The two tonne, low debt, low carbon lifestyle is a good one – for your bank balance, for your personal happiness levels, and also for increasing our chances of leaving a strip of earth that the generation now growing up can actually live on. The cash benefits are considerable, and in this post I’ll try and break these down a bit more, cos the money is key in this. Here we go….
The Two Tonne Lifestyle in summary: My lifestyle is smaller than your lifestyle!
The figures below are based on averages, and no-one is really ‘average’, so you will be different and some things may not apply. The savings may be smaller or bigger. Let’s also – for a moment – make the assumption that you can live comfortably within these figures. This may require some work, of course – but more on that later. So here are the average energy basics of the two tonne lifestyle:-
- You’d spend £600 a year on home energy (gas/oil and electricity) instead of £1400. AVERAGE SAVING £800 per year
- You’d spend £1,800 on vehicles instead of £3,600. AVERAGE SAVING £1,800
This gives a total average saving of £3,200 a year. With compound interest at 4%, that works out at around £44,000 saved over 10 years. Not bad, but that isn’t the end of the savings by any means. It’s impossible to give any averages for the following things, but a two tonne lifestyle can also lead you to spend:
- £0 on flying (It doesn’t necessarily mean no holidays abroad, mind)
- £0 on Finance and debt payments (by getting out of debt with the savings made in other areas). The UK household average is £1,859 in interest payments alone each year (i.e. not the repayment of the original loan).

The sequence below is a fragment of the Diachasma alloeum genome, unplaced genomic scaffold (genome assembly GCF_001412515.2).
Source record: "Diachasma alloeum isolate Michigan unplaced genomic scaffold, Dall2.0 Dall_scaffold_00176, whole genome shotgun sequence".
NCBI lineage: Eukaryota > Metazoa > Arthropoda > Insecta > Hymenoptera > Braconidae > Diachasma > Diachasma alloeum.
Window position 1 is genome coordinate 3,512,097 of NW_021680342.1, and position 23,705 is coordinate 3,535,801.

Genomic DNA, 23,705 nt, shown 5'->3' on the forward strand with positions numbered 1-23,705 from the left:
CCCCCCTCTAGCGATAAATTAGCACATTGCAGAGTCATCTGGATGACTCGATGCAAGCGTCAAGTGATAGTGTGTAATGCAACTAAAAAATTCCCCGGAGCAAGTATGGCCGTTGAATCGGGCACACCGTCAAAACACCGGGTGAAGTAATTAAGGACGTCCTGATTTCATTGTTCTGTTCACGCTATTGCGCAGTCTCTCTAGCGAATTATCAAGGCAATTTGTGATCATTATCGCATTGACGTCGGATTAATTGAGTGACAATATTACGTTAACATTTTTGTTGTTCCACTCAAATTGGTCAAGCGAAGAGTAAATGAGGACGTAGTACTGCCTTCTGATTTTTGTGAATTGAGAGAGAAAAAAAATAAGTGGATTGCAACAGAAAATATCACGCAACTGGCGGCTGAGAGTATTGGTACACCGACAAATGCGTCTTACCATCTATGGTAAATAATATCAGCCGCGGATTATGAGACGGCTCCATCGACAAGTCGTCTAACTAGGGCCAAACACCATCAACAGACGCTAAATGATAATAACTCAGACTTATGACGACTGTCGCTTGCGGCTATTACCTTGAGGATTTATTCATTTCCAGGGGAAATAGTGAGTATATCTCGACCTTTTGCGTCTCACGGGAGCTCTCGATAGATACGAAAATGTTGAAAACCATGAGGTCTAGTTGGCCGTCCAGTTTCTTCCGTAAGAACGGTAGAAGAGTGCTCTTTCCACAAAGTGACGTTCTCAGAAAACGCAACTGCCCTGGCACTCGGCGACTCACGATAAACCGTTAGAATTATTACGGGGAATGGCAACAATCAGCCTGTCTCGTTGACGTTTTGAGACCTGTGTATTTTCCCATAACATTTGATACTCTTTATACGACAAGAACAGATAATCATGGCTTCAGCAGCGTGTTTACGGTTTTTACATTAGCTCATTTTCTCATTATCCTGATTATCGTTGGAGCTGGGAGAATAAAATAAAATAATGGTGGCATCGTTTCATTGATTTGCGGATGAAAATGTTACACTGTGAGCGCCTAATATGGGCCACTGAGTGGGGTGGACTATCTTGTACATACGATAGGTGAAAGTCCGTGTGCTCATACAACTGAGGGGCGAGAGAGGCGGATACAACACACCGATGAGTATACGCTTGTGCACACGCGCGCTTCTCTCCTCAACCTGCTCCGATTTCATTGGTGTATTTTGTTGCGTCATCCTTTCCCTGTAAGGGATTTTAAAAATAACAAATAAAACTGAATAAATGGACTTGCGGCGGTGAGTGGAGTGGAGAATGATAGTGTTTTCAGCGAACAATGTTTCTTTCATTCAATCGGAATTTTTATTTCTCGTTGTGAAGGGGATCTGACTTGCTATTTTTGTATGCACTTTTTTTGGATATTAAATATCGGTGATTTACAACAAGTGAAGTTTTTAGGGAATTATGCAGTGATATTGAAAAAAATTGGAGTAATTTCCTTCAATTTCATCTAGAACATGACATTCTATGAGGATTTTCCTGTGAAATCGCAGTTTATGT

- 25% less on food through reducing waste, and eating less animal and dairy products (although you may choose to buy better quality)
- 50% less on ‘stuff’ (i.e. consumer purchases) by buying second hand, repairing things, and buying less but better quality new items that last longer
What about all the other things I spend my money on?
All of the above probably account for around half of the averagely wealthy household’s spend. The rest is spent on things like:
- Entertainment (eating/drinking out, activities, holidays, cinema trips, etc)
- Communications (phones, internet, TV, etc)
- Experiences – (holidays, clubs, sports, activities/hobbies, etc).
These things can eat up a lot of budget, and some will also produce some greenhouse gas, of course. But they are generally pretty low carbon (mercifully!), and they certainly aren’t the big hitters – so I’ll deal with them in a separate post. For now, looking at the big stuff is a great place to start.
For starters, I highly recommend trying the free LiveLight cost and carbon snapshot. It takes 5 minutes, and will give you a great starting point to go from.